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Ginni Thomas expressed her support for “MAGA people” rallying in DC on the morning of Jan. 6, 2021.
She later amended her Facebook posts to make clear they were written before the attack on the Capitol building.
There’s no evidence Thomas had a role in organizing the rally. She has not been subpoenaed by the House select committee investigating the attack.
On the morning of Jan. 6, 2021, Virginia "Ginni" Thomas, a conservative activist and wife of Supreme Court Justice Clarence Thomas, took to her Facebook page to cheer on supporters of Donald Trump who were attending a rally in Washington, D.C., that day.
Two days after that rally devolved into a violent attack on the Capitol building, she amended her posts to clarify that they were written before the violence, according to Slate. Shortly after, unsubstantiated claims that Thomas paid for 80 buses to charter people to the rally began to surface on social media.
They were debunked by fact-checkers, as well as The New York Times and Washington Post, but a similar claim is showing up on social media again this week, shortly after the one-year anniversary of the attack.
A Facebook post features a screenshot of a tweet that reads, "The fact that Clarence Thomas’s wife was one of the organizers of Jan 6th should be mentioned every time SCOTUS is in the news, IMHO." The original tweet came from an account belonging to a comedian and podcaster Noel Casler and garnered more than 50,000 likes. We reached out to Casler on Twitter for the source of his claim but he has not responded.
There’s no evidence that Thomas was an organizer of Jan. 6 events or that she did anything more than express her support for Trump and rallygoers.
"LOVE MAGA PEOPLE," she wrote in one post that morning and "GOD BLESS EACH OF YOU STANDING UP OR PRAYING," in another. Her Facebook page is no longer visible, but reporting by Slate, the Washington Post and Law & Crime confirmed those posts were made in the morning hours of Jan. 6.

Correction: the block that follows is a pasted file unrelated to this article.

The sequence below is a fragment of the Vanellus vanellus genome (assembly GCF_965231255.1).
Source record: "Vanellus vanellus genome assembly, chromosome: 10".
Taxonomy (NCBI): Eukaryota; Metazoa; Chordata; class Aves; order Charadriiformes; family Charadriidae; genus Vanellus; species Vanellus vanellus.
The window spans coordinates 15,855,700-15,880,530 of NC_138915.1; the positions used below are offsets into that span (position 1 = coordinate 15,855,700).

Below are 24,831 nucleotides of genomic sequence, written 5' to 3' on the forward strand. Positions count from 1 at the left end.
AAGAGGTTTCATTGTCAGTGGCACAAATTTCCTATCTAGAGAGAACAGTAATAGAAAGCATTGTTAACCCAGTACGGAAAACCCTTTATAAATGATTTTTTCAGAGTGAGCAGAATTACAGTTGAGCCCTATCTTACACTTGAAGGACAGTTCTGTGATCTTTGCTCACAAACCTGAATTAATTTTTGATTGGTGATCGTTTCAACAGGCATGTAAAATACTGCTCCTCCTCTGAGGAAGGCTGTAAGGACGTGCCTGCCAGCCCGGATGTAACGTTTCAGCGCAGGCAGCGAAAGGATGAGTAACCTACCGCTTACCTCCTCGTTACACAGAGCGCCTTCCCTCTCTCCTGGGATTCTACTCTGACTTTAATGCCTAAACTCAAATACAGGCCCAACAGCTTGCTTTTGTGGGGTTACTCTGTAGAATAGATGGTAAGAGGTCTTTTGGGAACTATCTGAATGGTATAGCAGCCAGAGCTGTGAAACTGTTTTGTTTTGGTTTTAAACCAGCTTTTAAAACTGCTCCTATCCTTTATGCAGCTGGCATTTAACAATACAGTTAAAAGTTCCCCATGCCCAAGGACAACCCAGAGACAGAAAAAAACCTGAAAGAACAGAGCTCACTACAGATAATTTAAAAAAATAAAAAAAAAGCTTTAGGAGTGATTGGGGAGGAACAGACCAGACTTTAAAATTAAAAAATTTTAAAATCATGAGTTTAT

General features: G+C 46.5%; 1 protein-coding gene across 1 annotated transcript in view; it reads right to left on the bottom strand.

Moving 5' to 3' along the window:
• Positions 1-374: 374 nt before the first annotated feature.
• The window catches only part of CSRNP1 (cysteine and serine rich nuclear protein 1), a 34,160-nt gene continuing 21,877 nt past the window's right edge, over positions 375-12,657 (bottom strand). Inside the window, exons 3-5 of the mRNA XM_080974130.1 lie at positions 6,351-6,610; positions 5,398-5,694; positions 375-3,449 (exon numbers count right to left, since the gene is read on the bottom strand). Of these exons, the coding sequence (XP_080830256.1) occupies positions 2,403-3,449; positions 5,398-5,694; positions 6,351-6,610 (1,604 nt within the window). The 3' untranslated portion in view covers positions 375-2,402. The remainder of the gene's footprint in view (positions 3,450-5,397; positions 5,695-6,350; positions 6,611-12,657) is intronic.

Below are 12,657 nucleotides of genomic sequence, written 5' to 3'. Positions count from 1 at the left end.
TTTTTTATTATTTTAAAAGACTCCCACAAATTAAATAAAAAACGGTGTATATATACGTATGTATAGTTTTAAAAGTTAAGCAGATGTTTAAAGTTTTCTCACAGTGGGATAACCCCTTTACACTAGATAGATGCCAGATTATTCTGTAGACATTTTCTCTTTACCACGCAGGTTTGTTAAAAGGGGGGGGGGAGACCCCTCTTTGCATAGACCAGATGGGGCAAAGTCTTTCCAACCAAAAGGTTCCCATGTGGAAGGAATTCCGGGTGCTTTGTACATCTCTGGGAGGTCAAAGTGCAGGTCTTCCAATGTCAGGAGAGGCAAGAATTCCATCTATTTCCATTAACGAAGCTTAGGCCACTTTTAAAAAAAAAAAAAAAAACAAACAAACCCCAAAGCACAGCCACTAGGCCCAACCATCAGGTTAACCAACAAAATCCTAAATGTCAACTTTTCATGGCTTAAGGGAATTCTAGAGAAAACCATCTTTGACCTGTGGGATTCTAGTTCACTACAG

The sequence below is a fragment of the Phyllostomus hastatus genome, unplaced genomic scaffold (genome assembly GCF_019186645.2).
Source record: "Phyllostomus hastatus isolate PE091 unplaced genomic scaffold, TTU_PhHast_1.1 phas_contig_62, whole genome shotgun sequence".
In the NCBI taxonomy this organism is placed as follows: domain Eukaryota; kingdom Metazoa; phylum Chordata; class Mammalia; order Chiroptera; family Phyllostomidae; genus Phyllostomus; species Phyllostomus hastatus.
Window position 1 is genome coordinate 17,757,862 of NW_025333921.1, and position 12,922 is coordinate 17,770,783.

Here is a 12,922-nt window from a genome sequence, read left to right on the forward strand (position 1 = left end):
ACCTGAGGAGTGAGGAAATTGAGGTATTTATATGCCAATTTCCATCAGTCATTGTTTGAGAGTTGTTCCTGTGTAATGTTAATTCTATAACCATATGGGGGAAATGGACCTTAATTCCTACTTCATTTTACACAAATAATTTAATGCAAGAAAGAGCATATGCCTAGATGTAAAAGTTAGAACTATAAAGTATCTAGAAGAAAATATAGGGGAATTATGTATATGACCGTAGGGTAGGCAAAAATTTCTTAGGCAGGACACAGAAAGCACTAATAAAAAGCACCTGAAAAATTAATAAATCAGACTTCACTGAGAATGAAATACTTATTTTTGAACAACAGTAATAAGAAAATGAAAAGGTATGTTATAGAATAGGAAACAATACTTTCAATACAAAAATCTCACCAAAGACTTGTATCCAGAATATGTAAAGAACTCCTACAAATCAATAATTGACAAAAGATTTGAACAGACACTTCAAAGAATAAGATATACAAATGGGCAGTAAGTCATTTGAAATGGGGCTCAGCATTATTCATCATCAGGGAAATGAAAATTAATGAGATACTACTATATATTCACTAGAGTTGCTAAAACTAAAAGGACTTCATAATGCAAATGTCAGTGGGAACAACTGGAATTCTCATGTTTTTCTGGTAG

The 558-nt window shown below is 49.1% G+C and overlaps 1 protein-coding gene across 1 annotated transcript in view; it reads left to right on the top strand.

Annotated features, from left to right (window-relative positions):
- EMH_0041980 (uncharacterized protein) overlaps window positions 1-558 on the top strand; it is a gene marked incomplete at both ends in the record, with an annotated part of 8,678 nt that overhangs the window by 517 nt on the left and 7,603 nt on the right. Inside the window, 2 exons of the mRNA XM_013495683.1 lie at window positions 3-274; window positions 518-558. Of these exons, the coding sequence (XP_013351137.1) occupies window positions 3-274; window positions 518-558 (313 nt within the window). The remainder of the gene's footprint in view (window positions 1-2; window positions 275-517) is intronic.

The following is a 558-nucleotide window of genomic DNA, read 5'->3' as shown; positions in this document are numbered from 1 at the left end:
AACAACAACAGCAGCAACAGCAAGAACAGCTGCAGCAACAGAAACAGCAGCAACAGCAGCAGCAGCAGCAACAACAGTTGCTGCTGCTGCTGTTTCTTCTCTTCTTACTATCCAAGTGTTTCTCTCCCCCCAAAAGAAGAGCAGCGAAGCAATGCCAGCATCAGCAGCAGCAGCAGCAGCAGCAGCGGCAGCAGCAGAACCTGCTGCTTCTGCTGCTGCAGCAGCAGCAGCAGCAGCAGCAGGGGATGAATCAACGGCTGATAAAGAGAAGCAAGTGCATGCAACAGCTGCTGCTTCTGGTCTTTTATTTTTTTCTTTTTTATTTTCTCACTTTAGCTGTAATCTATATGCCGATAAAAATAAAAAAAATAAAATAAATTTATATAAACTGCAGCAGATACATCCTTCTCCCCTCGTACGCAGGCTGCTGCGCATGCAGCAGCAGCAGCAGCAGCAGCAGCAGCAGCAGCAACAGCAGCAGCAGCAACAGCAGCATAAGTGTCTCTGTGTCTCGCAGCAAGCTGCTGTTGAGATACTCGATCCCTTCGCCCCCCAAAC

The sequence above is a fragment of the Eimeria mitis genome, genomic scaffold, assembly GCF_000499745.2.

The New York Times in January 2021 debunked assertions that Thomas paid for buses to send people to the Jan. 6 rally in DC through Turning Point USA, a conservative group founded by Charlie Kirk. The Times wrote the claim was likely sparked by a tweet from a writer named Anne Nelson, who said Turning Point USA was sending 80 buses to the rally and noted that Thomas was on the group’s advisory council.
A spokesperson for Turning Point at the time said that Thomas did not provide any funding for the seven buses that were ultimately chartered. The spokesperson also clarified that Thomas hadn’t been on the group’s advisory board for years.
The House select committee investigating the attack has so far subpoenaed several dozen people, including many involved in organizing rallies that day. Thomas was not among them as of Jan. 10. There is also no indication from the committee that she has been asked to voluntarily testify.
Thomas wrote a letter shortly after the Jan. 6 attack to her husband’s former law clerks in a private email list, apologizing after a rift developed over her outspoken advocacy for the former president before and after the election, the Washington Post reported.
A Facebook post claims that Thomas was one of the organizers of Jan. 6. Though Thomas did signal support for "MAGA people" the morning of Jan. 6, she later clarified that those posts were made before Trump supporters stormed the Capitol. There’s no evidence that Thomas was involved in organizing the events that unfolded on Jan. 6. She has not been subpoenaed by the House select committee investigating the attack and rumors that she helped organize busing for Trump supporters that day have not been supported.
We rate this claim False.
Snopes, "Did Clarence Thomas’ Wife Ginni Sponsor 80 Buses to Capitol Riots?" Jan. 11, 2021
The New York Times, "No, there is not evidence that Ginni Thomas paid for buses to bring people to the Capitol siege." Jan. 11, 2021
Slate, "Ginni Thomas, Wife of Clarence, Cheered On the Rally That Turned Into the Capitol Riot," Jan. 8, 2021
Mark Joseph Stern, Slate reporter, Twitter thread, Jan. 11, 2021
NPR, "Jan. 6 subpoena tracker: Here's who the House panel wants to hear from," Dec. 17, 2021
The Washington Post, "Ginni Thomas apologizes to husband’s Supreme Court clerks after Capitol riot fallout," Feb. 22, 2021
House select committee to investigate the January sixth attack on the U.S. Capitol, "Select Committee subpoenas individuals involved in planning January 5th and January 6th rallies preceding violent attack on the U.S. Capitol," Dec. 10, 2021
House select committee to investigate the January sixth attack on the U.S. Capitol, "Select Committee subpoenas groups and individuals linked to violent attack on the Capitol on January 6th," Nov. 23, 2021
Select Committee to investigate the January sixth attack on the U.S. Capitol, "Select Committee subpoenas individuals involved in planning and organizing the rallies and march preceding January 6th attack," Nov. 22, 2021
House select committee to investigate the January sixth attack on the U.S. Capitol, "Select Committee subpoenas organizers of rallies and events preceding January 6th insurrection," Sept. 29, 2021
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